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In developing a direct marketing program, one of our first steps is to determine where our program will fit in the sales process.

This is done through the direct mail offer.

You may already know that the offer is one of the two critical elements in direct marketing (the other being the list), but from my observations, very few people really understand the offer.

The direct mail offer is not a complicated concept, but for some reason, many people responsible for creating direct response don’t seem to recognize its power or understand how to manipulate the offer to match the direct response objective.

Let me try to shed some light …

First, let’s look at the sales process. It varies from company to company and product to product, but it generally includes the following steps:

1. Lead Generation – initial interest expressed

2. Lead Qualification – evaluation of actual interest, need, ability to pay, decision-making role

3. Lead Engagement – exploration of prospect’s goals or needs

4. Proposal/Trial  – request for proposal/estimate or agreement for trial

5. Closing – financial agreement including all incentives

In many (but not all) mail-order businesses, direct marketing combines these steps into a one-step process by going right to the sale. In this case, offers (meaning price, discounts, premiums, delivery, payment terms etc.) are used to close the sale.

But the one-step sale is the exception. Most businesses use all or some of these steps to work their way to a sale.

For those using this multi-step approach, it usually involves a combination of face-to-face, telephone and direct response (mail, ads, email) contacts. For example, a typical sales process might include an initial inquiry using direct mail, lead qualification by telephone and the proposal and closing by a face-to-face sales call.

So before anyone can (or should) develop a direct response program, there must be some understanding and agreement of how the sales process works for their particular company and product.

With that understanding, we can then develop specific offers that match the objective.

If we are looking for a lot of leads (but not necessarily high quality leads), we might offer a white paper or how-to booklet with useful information on the product category. This will help us identify prospects with a general interest in our product category (but not necessarily in our product). These offers will give us the highest response rate but the quality may be suspect. To improve quality, we usually ask some qualifying questions.

If we are looking for better quality leads, we might offer an information kit, catalog or product brochure. This will help us identify prospects with a specific interest in our product, but the commitment is still limited. Again, qualifying questions will help us improve the quality of the response.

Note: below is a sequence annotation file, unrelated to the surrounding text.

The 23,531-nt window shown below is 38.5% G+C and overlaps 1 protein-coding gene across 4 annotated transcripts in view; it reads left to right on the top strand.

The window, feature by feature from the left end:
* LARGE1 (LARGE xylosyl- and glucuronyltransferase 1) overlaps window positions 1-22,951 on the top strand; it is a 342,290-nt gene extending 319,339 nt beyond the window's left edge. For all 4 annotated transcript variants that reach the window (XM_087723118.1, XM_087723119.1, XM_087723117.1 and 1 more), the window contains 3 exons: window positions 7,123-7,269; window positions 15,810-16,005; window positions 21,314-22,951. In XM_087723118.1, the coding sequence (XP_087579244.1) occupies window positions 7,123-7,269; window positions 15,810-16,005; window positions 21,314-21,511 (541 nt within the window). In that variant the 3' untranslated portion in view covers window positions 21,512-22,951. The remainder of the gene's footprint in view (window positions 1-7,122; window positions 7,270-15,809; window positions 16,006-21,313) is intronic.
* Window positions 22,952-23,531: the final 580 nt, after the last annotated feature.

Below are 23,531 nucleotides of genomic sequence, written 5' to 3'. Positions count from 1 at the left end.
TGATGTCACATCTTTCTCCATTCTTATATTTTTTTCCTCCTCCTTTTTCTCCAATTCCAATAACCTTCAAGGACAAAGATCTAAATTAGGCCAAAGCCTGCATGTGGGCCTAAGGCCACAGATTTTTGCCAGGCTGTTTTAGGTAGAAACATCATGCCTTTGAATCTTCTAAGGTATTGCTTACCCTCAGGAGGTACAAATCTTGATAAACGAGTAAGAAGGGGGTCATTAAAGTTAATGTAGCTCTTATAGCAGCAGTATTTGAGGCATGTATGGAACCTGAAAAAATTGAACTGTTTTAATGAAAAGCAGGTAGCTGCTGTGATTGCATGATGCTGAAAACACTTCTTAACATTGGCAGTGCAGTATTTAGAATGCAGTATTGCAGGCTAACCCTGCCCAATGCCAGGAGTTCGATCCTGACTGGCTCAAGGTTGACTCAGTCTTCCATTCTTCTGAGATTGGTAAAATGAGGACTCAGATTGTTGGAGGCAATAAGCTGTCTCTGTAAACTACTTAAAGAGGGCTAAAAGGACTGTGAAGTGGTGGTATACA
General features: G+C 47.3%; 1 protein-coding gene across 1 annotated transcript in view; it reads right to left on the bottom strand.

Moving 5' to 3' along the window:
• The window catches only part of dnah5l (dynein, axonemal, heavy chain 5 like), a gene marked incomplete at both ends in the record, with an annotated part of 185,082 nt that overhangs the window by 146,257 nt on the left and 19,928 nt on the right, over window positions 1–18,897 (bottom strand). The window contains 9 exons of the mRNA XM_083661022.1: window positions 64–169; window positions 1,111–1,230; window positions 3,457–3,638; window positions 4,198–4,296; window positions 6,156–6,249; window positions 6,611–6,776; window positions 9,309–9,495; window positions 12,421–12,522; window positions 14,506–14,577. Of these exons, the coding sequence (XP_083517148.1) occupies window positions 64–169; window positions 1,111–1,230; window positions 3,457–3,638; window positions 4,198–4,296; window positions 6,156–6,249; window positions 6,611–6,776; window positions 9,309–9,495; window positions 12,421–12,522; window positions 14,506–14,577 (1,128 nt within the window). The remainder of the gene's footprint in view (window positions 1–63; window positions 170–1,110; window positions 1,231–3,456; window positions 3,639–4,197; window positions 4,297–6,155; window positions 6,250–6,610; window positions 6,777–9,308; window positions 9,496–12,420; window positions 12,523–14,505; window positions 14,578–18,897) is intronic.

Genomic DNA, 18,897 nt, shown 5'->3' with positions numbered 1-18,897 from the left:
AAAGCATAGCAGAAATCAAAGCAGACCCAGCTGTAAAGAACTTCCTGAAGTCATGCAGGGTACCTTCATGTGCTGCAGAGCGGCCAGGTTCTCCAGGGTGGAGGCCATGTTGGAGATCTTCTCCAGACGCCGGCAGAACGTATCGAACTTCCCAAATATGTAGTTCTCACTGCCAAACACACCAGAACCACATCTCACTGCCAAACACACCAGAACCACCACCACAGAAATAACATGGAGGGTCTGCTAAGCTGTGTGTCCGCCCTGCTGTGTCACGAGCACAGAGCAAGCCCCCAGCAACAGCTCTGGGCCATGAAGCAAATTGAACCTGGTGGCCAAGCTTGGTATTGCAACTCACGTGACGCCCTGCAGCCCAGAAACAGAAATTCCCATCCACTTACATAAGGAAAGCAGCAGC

If we are looking for high interest or highly engaged leads, we might offer a free seminar, demonstration, cost analysis or current product evaluation/critique. (Many reply cards simply say “Please have a representative call me.) These offers – when people respond to them – often (but not always) result in a face-to-face meeting. Because the respondents are willing to meet with you or share information with you, it is safe to assume they are more committed and further along in the sales process. Of course, the response rates are lower.

If we are looking for sales-ready leads, we might offer a custom quote (based on prospect’s input) or a free limited-time trial of our product. Most of these respondents should be very close to making a purchase.

If we are looking for order (customers), (as mentioned earlier), we are only accepting responses from people who are ready to buy. Our offer will include complete pricing, discounts, incentives, delivery, payment terms, etc. For example, “order now and pay just $99 for product x. Get free shipping and a free gift if you order before Jan. 1.”

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Try to look at the nuances of your direct mail offer. You can maximize response by making the incentive more appealing and by making response easier and with less commitment. You can then tweak minor aspects of your offer to match your objective.

Keep in mind that the smallest change in your offer (e.g., asking 4 questions instead of 3; or adding a reply card vs. just an 800 number) does in fact change your offer and will change your response rate.

And try to keep your sales people involved. Direct response is designed to serve the sales process but it will only work if your sales people buy into it.

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Written by Bob McCarthy

This article may be reprinted without permission as long as the article includes the following credit: Bob McCarthy is a freelance copywriter and consultant specializing in direct marketing and lead generation. His website is www.mccarthyandking.com. He can be reached at 508-473-8643 or by email at bob@mccarthyandking.com